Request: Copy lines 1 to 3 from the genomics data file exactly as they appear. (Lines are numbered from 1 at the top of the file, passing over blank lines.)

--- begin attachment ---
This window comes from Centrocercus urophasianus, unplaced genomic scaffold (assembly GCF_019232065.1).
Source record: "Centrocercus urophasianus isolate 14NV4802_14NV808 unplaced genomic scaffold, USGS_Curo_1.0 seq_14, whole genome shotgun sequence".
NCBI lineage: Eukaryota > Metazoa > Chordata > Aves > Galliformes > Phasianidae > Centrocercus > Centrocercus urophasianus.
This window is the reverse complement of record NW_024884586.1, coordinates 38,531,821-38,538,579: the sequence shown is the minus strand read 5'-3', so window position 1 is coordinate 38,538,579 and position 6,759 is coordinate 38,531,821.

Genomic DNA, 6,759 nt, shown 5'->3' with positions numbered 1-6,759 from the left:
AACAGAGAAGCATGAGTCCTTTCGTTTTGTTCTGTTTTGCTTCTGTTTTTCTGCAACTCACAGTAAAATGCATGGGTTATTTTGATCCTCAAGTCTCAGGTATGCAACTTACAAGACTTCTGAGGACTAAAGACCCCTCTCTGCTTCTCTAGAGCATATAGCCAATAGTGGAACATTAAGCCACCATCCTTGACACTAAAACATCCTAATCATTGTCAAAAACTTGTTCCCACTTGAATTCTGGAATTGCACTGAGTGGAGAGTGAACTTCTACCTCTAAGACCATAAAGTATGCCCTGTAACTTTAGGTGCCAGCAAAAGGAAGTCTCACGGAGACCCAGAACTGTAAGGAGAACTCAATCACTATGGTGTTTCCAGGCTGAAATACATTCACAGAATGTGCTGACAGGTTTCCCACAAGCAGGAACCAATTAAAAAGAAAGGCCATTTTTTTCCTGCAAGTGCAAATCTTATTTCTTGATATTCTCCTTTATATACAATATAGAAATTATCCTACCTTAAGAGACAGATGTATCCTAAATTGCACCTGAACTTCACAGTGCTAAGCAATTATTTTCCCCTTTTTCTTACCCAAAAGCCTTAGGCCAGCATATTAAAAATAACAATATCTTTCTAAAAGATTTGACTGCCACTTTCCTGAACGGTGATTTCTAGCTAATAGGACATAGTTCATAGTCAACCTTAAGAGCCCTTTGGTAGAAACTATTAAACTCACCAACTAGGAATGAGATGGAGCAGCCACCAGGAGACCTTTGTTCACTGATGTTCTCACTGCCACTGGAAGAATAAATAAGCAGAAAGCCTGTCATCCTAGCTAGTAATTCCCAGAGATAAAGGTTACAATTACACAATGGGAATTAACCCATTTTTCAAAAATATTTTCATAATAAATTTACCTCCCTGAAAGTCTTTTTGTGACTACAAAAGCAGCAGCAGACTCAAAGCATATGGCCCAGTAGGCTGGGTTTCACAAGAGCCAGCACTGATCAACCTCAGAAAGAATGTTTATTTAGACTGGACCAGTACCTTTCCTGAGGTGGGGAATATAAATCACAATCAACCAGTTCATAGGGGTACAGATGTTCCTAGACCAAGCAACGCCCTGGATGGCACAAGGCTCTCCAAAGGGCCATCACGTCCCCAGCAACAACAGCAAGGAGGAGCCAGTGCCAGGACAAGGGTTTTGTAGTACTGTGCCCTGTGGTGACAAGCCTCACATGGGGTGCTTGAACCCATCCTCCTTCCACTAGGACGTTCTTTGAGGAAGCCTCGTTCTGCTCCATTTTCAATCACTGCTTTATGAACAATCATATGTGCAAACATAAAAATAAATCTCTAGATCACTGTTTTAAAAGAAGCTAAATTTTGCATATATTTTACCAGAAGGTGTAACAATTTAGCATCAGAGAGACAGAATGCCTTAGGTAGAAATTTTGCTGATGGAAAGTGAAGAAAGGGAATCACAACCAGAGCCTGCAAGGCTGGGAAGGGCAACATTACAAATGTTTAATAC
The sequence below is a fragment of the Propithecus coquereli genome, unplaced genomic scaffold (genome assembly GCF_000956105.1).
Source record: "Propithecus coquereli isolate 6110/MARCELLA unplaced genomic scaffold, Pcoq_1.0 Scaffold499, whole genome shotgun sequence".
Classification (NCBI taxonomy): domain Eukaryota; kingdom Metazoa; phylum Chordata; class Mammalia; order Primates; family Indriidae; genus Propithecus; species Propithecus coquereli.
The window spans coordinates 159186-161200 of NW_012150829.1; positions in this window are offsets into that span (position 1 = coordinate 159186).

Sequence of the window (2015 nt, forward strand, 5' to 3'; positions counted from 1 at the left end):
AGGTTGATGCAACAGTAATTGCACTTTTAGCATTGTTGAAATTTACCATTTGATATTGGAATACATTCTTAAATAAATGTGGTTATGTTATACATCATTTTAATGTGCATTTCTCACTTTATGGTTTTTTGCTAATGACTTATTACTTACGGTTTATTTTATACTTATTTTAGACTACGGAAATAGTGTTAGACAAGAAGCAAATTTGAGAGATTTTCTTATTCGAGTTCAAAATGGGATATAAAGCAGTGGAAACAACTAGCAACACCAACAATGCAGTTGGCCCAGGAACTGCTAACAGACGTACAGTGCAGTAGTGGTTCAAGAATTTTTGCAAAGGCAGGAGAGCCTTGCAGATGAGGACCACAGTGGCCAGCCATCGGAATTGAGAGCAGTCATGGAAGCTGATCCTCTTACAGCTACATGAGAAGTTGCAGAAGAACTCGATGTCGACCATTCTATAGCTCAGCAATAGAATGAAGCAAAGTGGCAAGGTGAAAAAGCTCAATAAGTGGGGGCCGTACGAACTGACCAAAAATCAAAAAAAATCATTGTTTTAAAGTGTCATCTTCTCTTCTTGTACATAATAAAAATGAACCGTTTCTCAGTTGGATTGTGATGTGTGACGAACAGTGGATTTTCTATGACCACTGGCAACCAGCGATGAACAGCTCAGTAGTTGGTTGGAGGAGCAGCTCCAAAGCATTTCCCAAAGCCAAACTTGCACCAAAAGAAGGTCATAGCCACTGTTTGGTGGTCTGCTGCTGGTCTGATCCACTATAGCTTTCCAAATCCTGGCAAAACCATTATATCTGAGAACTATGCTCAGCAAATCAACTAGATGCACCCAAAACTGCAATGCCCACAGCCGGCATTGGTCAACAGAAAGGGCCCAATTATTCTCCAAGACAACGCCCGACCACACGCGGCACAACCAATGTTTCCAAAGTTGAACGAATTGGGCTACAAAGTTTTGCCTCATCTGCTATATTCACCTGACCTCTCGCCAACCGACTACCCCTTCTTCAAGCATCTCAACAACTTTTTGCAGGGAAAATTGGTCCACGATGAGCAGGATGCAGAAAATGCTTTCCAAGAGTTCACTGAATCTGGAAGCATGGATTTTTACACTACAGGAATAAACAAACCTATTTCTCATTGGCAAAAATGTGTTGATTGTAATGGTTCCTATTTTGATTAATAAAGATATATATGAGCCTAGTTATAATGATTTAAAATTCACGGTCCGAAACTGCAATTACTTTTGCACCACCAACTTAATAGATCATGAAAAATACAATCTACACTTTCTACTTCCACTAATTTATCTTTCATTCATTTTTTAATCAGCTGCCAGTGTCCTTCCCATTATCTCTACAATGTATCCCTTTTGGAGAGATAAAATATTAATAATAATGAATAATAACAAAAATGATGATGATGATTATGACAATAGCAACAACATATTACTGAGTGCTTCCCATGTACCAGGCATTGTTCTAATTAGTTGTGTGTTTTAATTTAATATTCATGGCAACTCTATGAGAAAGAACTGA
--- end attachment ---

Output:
This window comes from Centrocercus urophasianus, unplaced genomic scaffold (assembly GCF_019232065.1).
Source record: "Centrocercus urophasianus isolate 14NV4802_14NV808 unplaced genomic scaffold, USGS_Curo_1.0 seq_14, whole genome shotgun sequence".
NCBI lineage: Eukaryota > Metazoa > Chordata > Aves > Galliformes > Phasianidae > Centrocercus > Centrocercus urophasianus.